Record retention for compliance is set at 24 months (although retention of requests may by necessity be longer if an exemption is asserted, such as the retention of PI based upon the length of an applicable statute of limitations or threat of litigation being brought against a business for non-compliance).
D. Verification Alternatives for Properly identifying a Consumer
Article 4 of the Draft Regulations create a sliding scale of consumer verification standards based upon the sensitivity of PI being requested. Factors include:
- The type, sensitivity, and value of the PI collected and maintained about the consumer (i.e., sensitive or valuable PI requires more stringent verification processes),
- The risk of harm to the consumer posed by any unauthorized access or deletion,
- The likelihood that fraudulent or non-authorized individuals are seeking the PI,
- Whether the PI is sufficiently robust to protect against fraudulent requests or being spoofed or fabricated,
- The manner in which the business interacts with the consumer, and
- The availability of technology for verification.
In the case of a customer that holds a password-protected account with a business, the business may require the customer to verify the customer’s identity through the account. However, if a request is made, the business must also require that the customer reverify the customer’s identification before disclosing or deleting PI.24
The Draft Regulations establish a sliding scale of verification steps depending upon whether a request is made for categories of PI or specific items of PI. In the case in which a consumer has a password-protected account with a business, the business may employ its existing verification procedures when responding to a consumer’s request. In the case of a request to identify categories of PI when a consumer either does not have a password-protected account or no account with a business, the a business must identify a consumer with a “reasonable degree of certainty”—which is defined to mean matching a consumer with at least two data points of identification. In the case a consumer either does not have a password-protected account or no account with a business and specific items of PI are requested, the standard for verification is a “reasonably high degree of certainty”—which is defined to mean at least three pieces of PI provided by the consumer plus a verification signed by the consumer under penalty of perjury.25
Article 4 also identifies several steps that a business should undertake to verify a consumer’s identity, based upon the factual matter whether the consumer has an account with the business. This combination of qualitative and quantitative factors may require individual attention to a consumer’s request, and in any event may present challenges for developing automated response applications.26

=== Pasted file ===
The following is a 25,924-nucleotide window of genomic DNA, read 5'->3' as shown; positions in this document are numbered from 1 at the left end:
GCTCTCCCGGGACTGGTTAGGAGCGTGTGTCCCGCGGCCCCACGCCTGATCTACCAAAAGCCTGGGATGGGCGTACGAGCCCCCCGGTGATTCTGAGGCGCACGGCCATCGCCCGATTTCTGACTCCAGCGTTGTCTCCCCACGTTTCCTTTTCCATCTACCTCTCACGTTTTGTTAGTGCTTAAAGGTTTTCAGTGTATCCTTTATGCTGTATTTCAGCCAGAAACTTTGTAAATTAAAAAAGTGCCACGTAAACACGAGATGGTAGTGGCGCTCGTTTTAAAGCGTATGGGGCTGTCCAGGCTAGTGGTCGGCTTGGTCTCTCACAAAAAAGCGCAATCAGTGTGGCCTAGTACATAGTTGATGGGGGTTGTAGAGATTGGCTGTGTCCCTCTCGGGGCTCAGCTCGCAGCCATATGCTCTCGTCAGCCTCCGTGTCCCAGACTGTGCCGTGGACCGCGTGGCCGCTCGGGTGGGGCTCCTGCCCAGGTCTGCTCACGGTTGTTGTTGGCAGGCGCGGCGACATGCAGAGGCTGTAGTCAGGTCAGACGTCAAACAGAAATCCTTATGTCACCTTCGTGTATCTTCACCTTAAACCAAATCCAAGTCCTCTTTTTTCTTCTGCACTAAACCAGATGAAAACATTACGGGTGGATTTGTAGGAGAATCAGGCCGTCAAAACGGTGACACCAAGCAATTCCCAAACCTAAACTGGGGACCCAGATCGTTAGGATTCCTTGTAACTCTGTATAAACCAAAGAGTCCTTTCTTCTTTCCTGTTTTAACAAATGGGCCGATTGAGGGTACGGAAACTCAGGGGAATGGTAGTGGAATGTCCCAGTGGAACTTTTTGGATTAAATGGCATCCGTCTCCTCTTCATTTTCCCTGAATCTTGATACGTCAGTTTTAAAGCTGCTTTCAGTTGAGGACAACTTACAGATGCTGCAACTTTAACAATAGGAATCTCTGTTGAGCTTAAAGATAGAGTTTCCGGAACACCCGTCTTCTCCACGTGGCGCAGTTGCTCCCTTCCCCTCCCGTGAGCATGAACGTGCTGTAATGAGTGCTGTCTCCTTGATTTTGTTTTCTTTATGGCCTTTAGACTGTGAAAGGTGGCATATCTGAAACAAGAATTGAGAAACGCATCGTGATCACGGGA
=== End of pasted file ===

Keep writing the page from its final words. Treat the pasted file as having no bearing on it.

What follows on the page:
In the case of a request to delete PI, the Draft Regulations would require that the standard and verification methodology would vary depending upon the sensitivity of the PI and the risk of harm to the consumer.
Finally, when a consumer employs an agent to make a request, the business may require that the authorization be made in writing and that the consumer verify his/her identity directly with the business.
E. Protection of Minors and Their PI
Article 4 of the Draft Regulations is relatively straightforward in regard to a business obtaining the consent of a parent of a child for the child’s PI below the age of 13, but requires that the parent (or guardian) adequately verify the status of the parent or guardian. Verification alternatives include:
- Providing a consent form to be signed by the parent or guardian under penalty of perjury and returned to the business by postal mail, facsimile, or electronic scan,
- Requiring a parent or guardian, in connection with a monetary transaction, to use a credit card, debit card, or other online payment system that provides notification of each discrete transaction to the primary account holder,
- Having a parent or guardian call a toll-free telephone number staffed by trained personnel,
- Having a parent or guardian connect to trained personnel via video-conference,
- Having a parent or guardian communicate in person with trained personnel, and
- Verifying a parent or guardian’s identity by checking a form of government-issued identification against databases of such information.27